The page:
One example of an application that specifically applies to carrier networks is path computation or end to end provisioning. Over the years there have been many methods that have sought to provide a path computation engine (PCE), including embedding the PCE into the NEs, intermingling the control and data layers. But since the hardware on the NEs is limited, so the scale of the domain it manages is also limited. SDN overcomes this issue by the very nature of the hardware it runs on, specifically a server. Should the server become unable to manage the network due to size, additional capacity can be added by simply increasing the hardware (e.g. add a blade or hard drive). SDN also addresses the fact that not all systems will share common signaling protocols.  SDN mitigates this issue by not only being able to work with disparate protocols but by being able to manage systems that do not have embedded controllers.

Protection and Restoration

Another application that can be built is for protection and restoration. The PCE can find an alternative path dynamically based on failures in the network. In fact it can even find restoration paths when there are multiple failed links. The system can systematically search for the best possible restoration paths even as new links are added to the existing network. It can search and find the most efficient path as they become available.

SDN and OTN Applications

A prime example of SDN being used to configure services can be seen when it is applied to OTN. OTN is a technology that allows users to densely and efficiently pack different service types into fewer DWDM wavelengths. OTN can greatly benefit the network by optimizing transport but it does add some complexity that can be simplified by the use of SDN.

Network Optimization  

Another area where SDN can improve the utilization is by optimizing the network so that over time, it can make better use of network resources. Again, using the example of OTN, SDN can be used to reroute OTN paths to minimize latencies, reroute OTN paths to prepare for cutovers, and reroute OTN paths based on churn in demand.

NFV

In addition to applications, SDN becomes an enabler of Network Function Virtualization (NFV). NFV allows companies to provide services that currently run on dedicated hardware located on the end user's premises by moving the functionality to the network.

Conclusion

It is time for us to think of our network as being more than just a collection of transport hardware. We need to remember that we are building a human centric network that caters to a mobile generation who think nothing of going shopping while they are riding the bus to work or streaming a movie on the train.

SDN is capable of creating a programmable network by taking both next generation systems and existing infrastructure and making them substantially more dynamic. It does this by taking disparate systems and technologies and bringing them together under a common management system that can utilize them to their full potential. By using abstraction, SDN can simplify the software needed to deliver services and improve both the use of the network and shorten delivery times leading to greater revenue.

About the Author
Dave Jameson is Principal Architect, Network Management Solutions, at Fujitsu Network Communications, Inc.

Dave has more than 20 years experience working in the telecommunications industry, most of which has been spent working on network management solutions. Dave joined Fujitsu Network Communications in February of 2001 as a product planner for NETSMART® 1500, Fujitsu’s network management tool and has also served as its product manager. He currently works as a solutions architect specializing in network management. Prior to working for Fujitsu, Dave ran a network operations center for a local exchange carrier in the north eastern United States that deployed cutting edge data services. Dave attended Cedarville University and holds a US patent related to network management.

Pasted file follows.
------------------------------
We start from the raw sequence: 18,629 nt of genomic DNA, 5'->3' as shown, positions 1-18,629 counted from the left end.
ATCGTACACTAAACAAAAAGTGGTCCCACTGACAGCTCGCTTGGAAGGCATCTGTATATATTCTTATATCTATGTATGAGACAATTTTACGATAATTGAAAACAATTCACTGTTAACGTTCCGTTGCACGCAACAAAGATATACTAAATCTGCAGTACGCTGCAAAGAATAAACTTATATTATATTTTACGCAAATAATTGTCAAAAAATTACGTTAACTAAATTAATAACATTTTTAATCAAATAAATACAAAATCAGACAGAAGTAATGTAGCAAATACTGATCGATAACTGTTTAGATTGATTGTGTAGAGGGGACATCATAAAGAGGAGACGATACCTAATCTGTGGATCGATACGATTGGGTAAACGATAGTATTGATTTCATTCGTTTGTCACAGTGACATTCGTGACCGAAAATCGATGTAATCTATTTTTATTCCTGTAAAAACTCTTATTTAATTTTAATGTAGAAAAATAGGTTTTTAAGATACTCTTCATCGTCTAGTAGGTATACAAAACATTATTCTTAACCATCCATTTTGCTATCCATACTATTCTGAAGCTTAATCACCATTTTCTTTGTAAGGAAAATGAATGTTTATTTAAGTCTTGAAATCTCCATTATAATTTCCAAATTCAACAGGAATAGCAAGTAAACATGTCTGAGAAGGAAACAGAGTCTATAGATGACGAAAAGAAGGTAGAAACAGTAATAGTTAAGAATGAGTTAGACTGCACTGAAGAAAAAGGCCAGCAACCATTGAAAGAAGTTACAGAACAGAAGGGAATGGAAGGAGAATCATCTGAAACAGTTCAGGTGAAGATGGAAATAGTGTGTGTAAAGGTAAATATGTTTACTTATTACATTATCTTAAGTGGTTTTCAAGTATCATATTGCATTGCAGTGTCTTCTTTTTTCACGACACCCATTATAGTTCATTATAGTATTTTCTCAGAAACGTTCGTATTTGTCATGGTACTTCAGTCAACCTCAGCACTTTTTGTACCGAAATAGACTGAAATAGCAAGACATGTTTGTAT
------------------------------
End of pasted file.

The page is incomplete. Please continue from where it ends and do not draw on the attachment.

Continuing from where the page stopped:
About Fujitsu Network Communications Inc.

Fujitsu Network Communications Inc., headquartered in Richardson, Texas, is an innovator in Connection-Oriented Ethernet and optical transport technologies. A market leader in packet optical networking solutions, WDM and SONET, Fujitsu offers a broad portfolio of multivendor network services as well as end-to-end solutions for design, implementation, migration, support and management of optical networks. For seven consecutive years Fujitsu has been named the U.S. photonics patent leader, and is the only major optical networking vendor to manufacture its own equipment in North America. Fujitsu has over 500,000 network elements deployed by major North American carriers across the US, Canada, Europe, and Asia. For more information, please see: http://us.fujitsu.com/telecom


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1 comments:

Hi Dave,

This is a great article that everyone should read in regards to SDN. You're absolutely correct when you say that businesses have experienced a gigantic influx of new devices and technologies appearing within network structures. With these new variables comes an increase in difficulty when it comes to monitoring networks. However, IT professionals are still expected to ensure that users can access network resources to get the information they need anytime of the day or night, because business success — not to mention revenue — depends on continuous operation. Downtime degrades the user experience and risks revenue, thereby causing widespread pain and possibly strategic failures.

We here at SevOne strive to provide organizations with the necessary tools to meet the demands of the future. Through our unique performance management software, we deliver network visibility and a unified view into an organization's networks. In addition, IT teams will have access to baseline monitoring and custom generated network reports based on key performance indicators.

For anyone interested, check us out here:
http://sevone.com/solutions/network-performance-management